Celtic Wheel Knot
Altar Box
The Beauty of Celtic Wheel Knot work
Celtic Wheel Knot Altar Box!

Metaphysical Spiritual Tarot & Altar Boxes

The Beauty Wood
Unique Box! Celtism Celts Wheel Knot Symbolism Meaning.

Hand Burned Design
Delicate Burning!

Celtic Wheel Knot is wood burned by hand for lasting beauty!

Tight Fitting Box Edge
Routed Edge Design!

This Celtic Wheel knot box can be utilized for tarot, runes, ritual tools, circle focus or keep sake box. No matter what you keep inside, it makes an attractive addition to any table or counter. This Celtic Wheel Knot box is an excellent protection for your home, as well as its own contents.

No metal is used in the final assembly of this Celtic Wheel Knot box, as some believe that metal can interfere with the flow of energies. In accordance with the meaning of Celtism Celts Wheel Knots.

This Celtic Wheel knot box is hand crafted by DragonOak, "one who walks the pagan path". DragonOak has studied methods of divination for over 20 years and now brings forth hand crafted items that are fitting for the field of divination.

Looking for something custom designed? Feel free to email me at **DragonOak** and lets see what we can do for you:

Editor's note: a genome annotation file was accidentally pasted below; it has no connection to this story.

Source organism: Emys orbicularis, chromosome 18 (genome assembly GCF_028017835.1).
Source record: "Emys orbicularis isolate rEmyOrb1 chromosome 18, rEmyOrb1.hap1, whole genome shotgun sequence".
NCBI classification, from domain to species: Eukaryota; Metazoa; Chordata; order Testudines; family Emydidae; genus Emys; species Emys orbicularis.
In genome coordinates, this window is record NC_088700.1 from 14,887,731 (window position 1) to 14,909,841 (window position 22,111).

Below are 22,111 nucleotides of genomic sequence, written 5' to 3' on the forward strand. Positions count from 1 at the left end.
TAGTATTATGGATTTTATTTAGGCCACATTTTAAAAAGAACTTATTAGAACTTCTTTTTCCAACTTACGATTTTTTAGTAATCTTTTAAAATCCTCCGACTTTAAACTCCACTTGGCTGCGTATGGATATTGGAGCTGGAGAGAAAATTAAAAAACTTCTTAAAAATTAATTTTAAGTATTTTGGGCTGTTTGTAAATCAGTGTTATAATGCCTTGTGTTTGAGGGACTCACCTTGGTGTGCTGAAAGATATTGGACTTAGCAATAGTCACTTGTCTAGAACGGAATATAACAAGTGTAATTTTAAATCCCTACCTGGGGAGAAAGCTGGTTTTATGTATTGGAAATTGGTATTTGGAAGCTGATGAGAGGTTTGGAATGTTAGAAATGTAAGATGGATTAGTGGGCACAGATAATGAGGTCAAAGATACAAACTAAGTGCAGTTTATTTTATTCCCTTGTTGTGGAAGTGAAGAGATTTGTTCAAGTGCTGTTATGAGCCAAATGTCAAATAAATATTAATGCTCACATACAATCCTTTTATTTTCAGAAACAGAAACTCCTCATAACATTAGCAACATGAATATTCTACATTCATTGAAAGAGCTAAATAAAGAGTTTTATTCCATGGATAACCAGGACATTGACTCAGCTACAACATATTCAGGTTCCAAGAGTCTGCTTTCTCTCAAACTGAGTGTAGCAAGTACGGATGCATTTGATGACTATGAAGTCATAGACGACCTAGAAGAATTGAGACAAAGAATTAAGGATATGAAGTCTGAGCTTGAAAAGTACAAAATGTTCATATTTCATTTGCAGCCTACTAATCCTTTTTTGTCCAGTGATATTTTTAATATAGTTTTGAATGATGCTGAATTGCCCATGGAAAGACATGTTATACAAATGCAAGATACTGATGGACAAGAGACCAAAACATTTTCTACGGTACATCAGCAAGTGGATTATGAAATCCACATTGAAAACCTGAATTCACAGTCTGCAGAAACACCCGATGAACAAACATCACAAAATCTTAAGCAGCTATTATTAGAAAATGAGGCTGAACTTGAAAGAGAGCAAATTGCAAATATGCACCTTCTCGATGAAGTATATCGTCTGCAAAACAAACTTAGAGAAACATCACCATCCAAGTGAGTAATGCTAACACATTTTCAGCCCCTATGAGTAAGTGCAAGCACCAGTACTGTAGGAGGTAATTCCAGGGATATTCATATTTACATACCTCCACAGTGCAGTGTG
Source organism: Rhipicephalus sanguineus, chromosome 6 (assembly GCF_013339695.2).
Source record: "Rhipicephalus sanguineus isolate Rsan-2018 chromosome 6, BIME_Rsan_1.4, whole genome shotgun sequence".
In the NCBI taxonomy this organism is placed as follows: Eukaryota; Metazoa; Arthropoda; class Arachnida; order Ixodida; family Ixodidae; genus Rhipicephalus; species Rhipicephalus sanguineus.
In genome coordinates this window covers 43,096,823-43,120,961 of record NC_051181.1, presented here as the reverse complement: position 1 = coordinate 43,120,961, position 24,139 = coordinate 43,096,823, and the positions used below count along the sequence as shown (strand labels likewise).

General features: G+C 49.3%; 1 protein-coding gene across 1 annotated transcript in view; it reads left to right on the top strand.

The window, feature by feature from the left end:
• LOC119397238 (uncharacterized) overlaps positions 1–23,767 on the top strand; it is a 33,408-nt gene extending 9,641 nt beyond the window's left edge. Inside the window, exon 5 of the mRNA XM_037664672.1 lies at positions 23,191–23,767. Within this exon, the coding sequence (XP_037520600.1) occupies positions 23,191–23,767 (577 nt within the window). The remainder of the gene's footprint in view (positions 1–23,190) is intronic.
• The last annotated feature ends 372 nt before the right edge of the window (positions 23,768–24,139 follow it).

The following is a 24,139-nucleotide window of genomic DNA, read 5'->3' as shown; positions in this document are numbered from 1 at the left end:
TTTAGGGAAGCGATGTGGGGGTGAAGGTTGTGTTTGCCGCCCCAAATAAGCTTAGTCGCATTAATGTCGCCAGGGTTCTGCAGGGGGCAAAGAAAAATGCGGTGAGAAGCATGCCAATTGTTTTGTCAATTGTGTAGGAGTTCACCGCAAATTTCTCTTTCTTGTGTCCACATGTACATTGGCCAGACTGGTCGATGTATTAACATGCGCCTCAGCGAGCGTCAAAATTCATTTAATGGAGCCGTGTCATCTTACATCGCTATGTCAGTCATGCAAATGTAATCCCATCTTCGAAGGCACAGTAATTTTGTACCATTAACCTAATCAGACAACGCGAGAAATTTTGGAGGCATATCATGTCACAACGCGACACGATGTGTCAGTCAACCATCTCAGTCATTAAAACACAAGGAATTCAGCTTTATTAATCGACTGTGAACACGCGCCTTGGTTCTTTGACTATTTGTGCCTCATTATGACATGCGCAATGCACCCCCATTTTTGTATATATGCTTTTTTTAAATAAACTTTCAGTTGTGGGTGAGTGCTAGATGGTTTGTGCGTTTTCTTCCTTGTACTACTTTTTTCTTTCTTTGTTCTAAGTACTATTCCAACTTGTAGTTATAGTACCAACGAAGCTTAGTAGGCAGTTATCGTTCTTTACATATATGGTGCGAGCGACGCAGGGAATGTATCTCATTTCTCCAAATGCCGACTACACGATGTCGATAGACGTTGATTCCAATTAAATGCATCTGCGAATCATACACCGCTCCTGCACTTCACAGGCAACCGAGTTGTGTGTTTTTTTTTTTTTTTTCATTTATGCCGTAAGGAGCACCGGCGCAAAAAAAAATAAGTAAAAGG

The Amazon links will open in a second tab, so that you can easily continue shopping at DragonOak.com.

Policy link

Please review our **Policy Statement** All products are handcrafted to order. Please allow sufficient time for your product(s) to be built and finished. If you have any further questions once you have reviewed our policy, feel free to email **Gypsy Beth**

Celtic Knot Symbolism and Meaning

The meaninng of a Celtic symbol can vary greatly. It can change depending on the tribe, the time period, and the favorite gods and goddesses of the region. In this modern era of Celtic appreciation many designs have been assigned various meanings. A symbol is born when a group of people agree that an artistic motif will carry a certain meaning. This can also vary from region and culture, from one time period to another. One symbol design and carrying more than one meaning. The best example is the Swastika. Before being used by the Nazi party in the Germany of the 30's and 40's, the Swastika was reverred as a cross motif in the Celtic world, a sacred symbol for the Hindus meaning 'let good-prevail' and an American Indian sign representing the sun, the winds or the four directions.

Since the ancient Celts did not leave us a written record of the meanings they ascribed to different designs, most study is based on prehistoric artifacts suah as the symbol stones of Scotland during the Pictish period, the petrographs (rock paintings) found in the La Tene caves, burial sites such as Sutton Hoo, just to name a few.

The Celts tried to create their designs using a connected line (or several lines that are unbroken). This represented CONTINUITY of the universe. Then they tried to cross (interlace or knotwork) the line many times in the belief that this would increase PROTECTION against evil.